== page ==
There are many ways by which these groups recruit children. A lack of stability at home combined with the prospect of earning money, handling guns, and finding a sense of belonging is what entices many to join. Others are kidnapped and their families are threatened by murder to give them away. Distrust of the authorities and the inability of the system to confront the armed groups leads to families not reporting the recruitment of their children. Government programs like the Súmate por mí,[5] designed to prevent child soldier recruitment in rural areas by providing socio-economic programs and recreational activities to young people, are largely ineffective. This is because groups like the ELN have banned the implementation of this program. Colombia’s Institute for the Well-Being of Families (ICBF) runs demobilization camps for former child soldiers, establishing mentorship and close relations with the parents of these children. However, it has also been largely ineffective. The power and influence these groups have in rural and indigenous communities in Colombia (where most of the recruitment takes place) mean that the locals are scared to participate in government programs and initiatives. This renders these programs inefficient.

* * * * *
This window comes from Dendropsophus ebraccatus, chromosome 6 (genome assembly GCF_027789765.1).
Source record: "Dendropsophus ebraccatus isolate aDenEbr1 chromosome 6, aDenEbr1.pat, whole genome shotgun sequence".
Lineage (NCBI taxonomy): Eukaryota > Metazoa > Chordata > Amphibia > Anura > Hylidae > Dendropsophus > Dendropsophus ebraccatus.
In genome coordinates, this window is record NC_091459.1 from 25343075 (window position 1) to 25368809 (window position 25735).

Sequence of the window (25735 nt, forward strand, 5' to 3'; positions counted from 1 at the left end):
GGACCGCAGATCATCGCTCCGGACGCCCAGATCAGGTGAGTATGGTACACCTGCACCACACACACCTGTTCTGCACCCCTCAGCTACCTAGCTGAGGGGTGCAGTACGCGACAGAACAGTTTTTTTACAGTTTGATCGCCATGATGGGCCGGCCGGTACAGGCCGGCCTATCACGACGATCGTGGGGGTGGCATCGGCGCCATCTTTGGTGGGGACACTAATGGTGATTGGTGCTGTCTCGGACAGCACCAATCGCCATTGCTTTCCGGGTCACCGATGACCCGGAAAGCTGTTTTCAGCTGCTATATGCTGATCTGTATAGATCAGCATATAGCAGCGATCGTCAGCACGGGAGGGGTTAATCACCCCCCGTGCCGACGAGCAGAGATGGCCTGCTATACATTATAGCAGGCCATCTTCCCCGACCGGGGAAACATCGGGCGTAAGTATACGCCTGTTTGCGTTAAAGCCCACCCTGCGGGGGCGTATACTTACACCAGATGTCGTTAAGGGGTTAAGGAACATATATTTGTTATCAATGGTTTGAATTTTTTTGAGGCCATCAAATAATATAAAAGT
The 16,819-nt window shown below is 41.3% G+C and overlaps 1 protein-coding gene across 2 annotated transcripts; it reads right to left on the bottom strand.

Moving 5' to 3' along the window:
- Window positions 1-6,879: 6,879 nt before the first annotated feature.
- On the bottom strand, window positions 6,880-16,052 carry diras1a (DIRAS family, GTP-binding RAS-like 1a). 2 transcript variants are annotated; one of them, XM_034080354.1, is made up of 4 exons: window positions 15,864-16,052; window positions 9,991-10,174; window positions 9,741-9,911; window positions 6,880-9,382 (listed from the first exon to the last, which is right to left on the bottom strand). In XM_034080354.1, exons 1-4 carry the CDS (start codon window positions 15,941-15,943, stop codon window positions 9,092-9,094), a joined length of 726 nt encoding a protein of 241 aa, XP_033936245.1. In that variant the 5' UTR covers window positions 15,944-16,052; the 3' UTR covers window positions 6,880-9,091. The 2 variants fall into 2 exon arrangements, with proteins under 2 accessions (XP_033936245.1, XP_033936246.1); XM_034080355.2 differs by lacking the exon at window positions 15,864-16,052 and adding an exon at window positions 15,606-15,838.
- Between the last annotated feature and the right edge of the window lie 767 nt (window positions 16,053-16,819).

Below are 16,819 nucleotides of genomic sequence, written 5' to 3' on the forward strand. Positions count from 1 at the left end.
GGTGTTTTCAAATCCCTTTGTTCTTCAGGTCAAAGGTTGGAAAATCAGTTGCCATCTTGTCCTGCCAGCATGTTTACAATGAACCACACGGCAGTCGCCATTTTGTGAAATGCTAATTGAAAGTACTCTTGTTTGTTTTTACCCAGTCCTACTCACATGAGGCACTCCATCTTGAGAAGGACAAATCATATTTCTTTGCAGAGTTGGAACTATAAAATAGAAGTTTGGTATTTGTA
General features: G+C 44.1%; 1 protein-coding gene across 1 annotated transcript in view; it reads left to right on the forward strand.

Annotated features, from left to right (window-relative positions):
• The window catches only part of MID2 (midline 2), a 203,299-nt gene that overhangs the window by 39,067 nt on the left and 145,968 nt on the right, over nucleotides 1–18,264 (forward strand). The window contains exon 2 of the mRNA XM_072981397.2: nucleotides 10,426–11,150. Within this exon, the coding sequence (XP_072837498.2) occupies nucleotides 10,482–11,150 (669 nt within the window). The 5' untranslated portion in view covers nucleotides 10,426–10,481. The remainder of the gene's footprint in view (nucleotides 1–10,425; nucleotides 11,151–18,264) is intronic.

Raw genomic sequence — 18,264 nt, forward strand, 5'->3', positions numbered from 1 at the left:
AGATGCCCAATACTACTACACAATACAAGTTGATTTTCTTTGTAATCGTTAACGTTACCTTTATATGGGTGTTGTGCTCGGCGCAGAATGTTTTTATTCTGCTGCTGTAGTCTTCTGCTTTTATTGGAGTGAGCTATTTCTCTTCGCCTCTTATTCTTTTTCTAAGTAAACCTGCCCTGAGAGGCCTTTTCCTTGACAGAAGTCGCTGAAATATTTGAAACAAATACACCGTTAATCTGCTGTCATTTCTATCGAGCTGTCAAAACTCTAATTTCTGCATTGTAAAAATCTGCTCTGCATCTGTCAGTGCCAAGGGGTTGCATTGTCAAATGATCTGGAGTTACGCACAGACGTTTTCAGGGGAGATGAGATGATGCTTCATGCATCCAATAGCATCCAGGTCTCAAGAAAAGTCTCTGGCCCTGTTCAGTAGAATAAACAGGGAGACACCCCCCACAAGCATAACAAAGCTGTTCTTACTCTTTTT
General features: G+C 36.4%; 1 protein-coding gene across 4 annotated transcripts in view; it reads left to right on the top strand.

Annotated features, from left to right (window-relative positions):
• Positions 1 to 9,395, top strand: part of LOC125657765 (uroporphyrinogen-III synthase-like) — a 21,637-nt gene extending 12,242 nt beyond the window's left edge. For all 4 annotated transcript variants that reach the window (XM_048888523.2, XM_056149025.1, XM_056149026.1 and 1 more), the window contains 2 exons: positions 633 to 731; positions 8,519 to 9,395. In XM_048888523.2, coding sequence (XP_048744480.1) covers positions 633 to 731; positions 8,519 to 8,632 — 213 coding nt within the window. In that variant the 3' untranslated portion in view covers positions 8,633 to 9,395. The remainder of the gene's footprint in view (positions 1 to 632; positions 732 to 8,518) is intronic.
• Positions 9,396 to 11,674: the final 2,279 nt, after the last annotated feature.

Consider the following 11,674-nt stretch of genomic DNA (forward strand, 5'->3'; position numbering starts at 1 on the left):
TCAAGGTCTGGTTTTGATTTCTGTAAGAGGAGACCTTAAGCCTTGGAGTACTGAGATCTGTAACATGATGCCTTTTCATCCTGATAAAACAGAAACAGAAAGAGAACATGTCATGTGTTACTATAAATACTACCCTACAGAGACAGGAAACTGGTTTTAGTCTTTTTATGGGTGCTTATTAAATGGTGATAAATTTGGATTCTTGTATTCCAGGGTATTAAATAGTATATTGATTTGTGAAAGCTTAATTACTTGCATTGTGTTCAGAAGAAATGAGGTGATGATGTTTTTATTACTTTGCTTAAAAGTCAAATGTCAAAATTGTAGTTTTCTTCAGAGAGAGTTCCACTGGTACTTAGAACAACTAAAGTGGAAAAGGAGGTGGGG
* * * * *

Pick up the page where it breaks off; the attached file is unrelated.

It is important to note that child recruitment is not opportunistic and erratic, but it is rather calculated and produced by a specific expansionary strategy. This is likely to be the consequence of the fact that the continuous confrontations among them and with government forces left the different armed groups with several dozens of fatalities. As a result, they seem to be driven by the need for new bodies contributing to the expansion of their territorial control. Armed groups use several different tactics to recruit children. It is often the case that young men in their twenties, wearing civilian clothes and traveling in a group, are in charge of recruiting children and teenagers.[6] Usually, they take children from remote communities such as Carurú and Tumaco, by intimidating and threatening families and local authorities who are unable to fight back.[7] Other times they hold parties in these rural villages, select their targets, get adults drunk, and charm children with stories of weapons and war.[8] Since these locations are very isolated, it is highly unlikely that family members decide to undergo the long journey to file reports about their children being forcibly recruited. As a result, it becomes more difficult for authorities to respond to, and try to deter, this phenomenon.